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12304 Coit Road "Badby"

Plat No. 631-22-009

The home is listed in the Ohio Historic Inventory.

11495 Lake Shore Blvd
11495 Lake Shore Blvd

Frederick and Mary Root acquired a six-acre property from Charles Coit on November 4, 1897, located at 11495 Lake Shore Boulevard on Lake Erie, 200 yards east of Eddy Road and West of the Hanna Home. Frederick Root commissioned Alfred Hoyt Granger to design a Shingle-style house. Granger, a native of Ohio, studied at the Massachusetts Institute of Technology and the Ecole des Beaux-Arts. A partnership of Granger with Frank B. Meade lasted from 1894 to 1897, after which Granger joined his brother-in-law, Charles Sumner Frost, in the firm of Frost & Granger in Chicago.

Frost & Granger designed two other Bratenahl residences: the Albert Holden home at 9511 Lake Shore and the Frederick Goff home at 9929 Lake Shore.

The Roots named their residence “Badby” after a village in the county of Northamptonshire, England. The home was designed primarily as a summer dwelling with fifteen rooms plus the servant’s quarters. The style was a replication of the eastern seaboard summer homes that used the shingle style. The entrance hall was large and welcoming. The vast living room, with its beautiful fireplace and the dining room, was handsome and beautifully proportioned. There were seven fireplaces throughout the home. Unlike most houses built in the era, Badby contained a lot of closet and storage space.

Howard Hanna Jr. acquired “Badby” on May 17, 1905, following the death of Mary Root, thereby completing the assembly of his thirteen acres he wanted to build his home.

12304 Coit Road
12304 Coit Road

Thomas and Alice Howell purchased land at 12304 Coit Road on July 6, 1903, from Lake Shore Realty Company. They later purchased the house only from Howard Hanna on December 4, 1906.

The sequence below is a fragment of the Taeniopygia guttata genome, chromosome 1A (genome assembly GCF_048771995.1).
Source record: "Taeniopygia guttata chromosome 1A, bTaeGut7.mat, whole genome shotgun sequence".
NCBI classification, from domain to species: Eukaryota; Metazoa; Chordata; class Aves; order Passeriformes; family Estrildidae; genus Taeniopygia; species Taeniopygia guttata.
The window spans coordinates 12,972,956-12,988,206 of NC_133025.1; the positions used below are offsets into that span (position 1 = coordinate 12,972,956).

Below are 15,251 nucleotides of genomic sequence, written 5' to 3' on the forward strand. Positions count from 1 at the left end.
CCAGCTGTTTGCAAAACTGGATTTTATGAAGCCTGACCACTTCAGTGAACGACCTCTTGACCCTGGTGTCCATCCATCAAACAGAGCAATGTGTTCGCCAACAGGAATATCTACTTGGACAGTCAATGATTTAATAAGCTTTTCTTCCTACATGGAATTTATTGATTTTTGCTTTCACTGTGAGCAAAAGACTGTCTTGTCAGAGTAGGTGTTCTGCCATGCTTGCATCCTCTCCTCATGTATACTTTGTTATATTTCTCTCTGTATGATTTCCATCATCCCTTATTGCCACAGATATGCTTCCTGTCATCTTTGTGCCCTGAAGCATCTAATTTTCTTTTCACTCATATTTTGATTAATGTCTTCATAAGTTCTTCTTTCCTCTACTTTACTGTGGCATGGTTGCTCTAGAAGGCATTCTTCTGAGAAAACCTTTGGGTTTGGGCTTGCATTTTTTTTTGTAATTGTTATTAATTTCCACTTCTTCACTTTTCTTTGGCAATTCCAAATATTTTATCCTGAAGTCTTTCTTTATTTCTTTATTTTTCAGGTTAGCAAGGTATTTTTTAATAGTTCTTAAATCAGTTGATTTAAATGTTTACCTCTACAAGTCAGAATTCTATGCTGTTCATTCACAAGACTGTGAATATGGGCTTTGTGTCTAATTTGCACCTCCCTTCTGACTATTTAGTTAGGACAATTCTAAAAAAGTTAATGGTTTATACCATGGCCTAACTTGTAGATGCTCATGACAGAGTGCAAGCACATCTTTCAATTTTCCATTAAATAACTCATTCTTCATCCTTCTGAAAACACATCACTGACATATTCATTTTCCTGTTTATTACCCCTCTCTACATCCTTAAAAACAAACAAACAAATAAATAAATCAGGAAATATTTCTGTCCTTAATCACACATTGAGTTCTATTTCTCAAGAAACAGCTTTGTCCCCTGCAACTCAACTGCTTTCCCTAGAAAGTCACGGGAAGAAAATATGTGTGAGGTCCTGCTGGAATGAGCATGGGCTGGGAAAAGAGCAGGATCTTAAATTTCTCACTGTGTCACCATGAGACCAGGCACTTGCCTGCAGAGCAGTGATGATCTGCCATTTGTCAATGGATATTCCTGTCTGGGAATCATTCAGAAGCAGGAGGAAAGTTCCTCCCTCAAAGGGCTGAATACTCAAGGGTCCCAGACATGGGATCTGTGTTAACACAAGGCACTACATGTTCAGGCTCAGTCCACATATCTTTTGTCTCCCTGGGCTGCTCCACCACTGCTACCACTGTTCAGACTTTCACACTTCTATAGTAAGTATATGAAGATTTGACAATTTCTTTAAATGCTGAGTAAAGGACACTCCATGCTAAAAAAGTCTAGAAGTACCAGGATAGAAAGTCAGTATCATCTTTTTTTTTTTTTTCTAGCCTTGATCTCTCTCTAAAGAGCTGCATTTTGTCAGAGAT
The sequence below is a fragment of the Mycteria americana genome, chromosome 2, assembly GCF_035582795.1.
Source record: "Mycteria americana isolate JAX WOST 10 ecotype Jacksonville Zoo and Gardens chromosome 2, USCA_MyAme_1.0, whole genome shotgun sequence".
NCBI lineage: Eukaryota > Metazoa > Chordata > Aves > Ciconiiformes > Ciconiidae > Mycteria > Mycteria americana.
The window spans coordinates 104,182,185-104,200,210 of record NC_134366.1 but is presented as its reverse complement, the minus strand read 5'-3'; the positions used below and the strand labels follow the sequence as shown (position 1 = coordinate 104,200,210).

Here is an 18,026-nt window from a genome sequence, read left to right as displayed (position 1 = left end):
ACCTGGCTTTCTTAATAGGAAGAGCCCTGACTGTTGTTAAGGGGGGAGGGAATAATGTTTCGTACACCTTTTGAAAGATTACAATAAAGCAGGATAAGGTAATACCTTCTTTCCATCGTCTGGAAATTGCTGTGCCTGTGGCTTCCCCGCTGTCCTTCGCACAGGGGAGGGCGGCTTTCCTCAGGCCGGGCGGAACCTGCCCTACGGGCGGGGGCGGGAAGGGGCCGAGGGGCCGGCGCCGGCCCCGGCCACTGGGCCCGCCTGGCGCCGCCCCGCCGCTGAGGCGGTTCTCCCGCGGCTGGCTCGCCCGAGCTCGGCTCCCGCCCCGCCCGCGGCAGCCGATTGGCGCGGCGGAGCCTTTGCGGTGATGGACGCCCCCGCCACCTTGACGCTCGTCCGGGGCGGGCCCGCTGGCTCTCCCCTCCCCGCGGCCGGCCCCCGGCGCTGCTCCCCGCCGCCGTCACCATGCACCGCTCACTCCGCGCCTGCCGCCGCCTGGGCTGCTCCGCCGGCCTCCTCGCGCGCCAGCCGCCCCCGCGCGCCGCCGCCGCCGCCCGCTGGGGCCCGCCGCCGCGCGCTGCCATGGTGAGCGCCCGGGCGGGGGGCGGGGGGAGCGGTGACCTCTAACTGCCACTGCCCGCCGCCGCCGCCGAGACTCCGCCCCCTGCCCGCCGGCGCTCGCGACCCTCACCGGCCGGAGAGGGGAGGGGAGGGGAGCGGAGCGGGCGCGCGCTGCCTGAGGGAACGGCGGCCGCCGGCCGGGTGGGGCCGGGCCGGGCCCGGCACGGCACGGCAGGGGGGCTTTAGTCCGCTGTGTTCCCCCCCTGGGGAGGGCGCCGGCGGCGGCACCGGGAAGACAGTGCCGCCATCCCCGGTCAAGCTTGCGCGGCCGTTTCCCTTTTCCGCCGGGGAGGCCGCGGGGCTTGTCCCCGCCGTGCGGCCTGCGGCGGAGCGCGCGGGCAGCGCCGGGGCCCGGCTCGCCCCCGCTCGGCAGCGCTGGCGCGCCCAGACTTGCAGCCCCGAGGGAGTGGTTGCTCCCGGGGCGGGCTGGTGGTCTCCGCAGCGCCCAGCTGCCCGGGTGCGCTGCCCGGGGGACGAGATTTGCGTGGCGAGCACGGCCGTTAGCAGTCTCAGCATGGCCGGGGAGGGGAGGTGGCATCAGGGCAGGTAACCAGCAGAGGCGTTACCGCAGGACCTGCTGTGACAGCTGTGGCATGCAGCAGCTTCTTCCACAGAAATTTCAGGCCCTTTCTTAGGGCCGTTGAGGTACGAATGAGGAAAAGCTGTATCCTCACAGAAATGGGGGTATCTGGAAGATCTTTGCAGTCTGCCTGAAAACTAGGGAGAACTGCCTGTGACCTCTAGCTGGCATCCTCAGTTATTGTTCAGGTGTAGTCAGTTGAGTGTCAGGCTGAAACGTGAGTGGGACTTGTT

The fifteen-room Newport shingle summer home was laboriously moved across The Country Club golf course by using horses, mules, log rollers, and greased timbers.

There is no written record of how the move was engineered. Alterations were necessary to the interior and exterior of the house. The house may have been split into two sections along its present east/west axis to move it and then reconnected at its destination.

The architectural firm of Walker and Weeks designed the addition of a Doric four-column porch to the original Alfred Hoyt Granger designed home.

A barn was built at about the time the house was relocated. The barn housed a tack room plus three stalls and sufficient room for carriages and buggies. Feed and hay were stored in the loft. The stableman, and in later years the gardener, lived in the tack room.

Herbert Noll acquired the home from the estate of Thomas Howell on April 25, 1943.

Clarence and Laura Swackhamer acquired the home on October 25, 1949. In 1956 and 1957, parts of the house were rented. William Van Ransaller, a metallurgist at the Chase Brase Company rented a bedroom on the second floor. Another second-floor bedroom was rented by two teachers, Ann Styles, and Mary Schmidt. Two bedrooms, a living room, and a kitchen equipped with a hot-plate and refrigerator on the third-floor were rented to Mr. and Mrs. John Haines. John was an engineer with the Clark Controller Company.

Edward and Caroline Tupta acquired the home on October 16, 1970.

R. Garin and Gail Wiss acquired the home on July 23, 1976.

Leo and Libby Ward acquired the home on December 5, 1986.

Brenda Wilson (Brownrigg) acquired the home on September 16, 1998.

Michael and Areli Jeans acquired the home on November 6, 2017.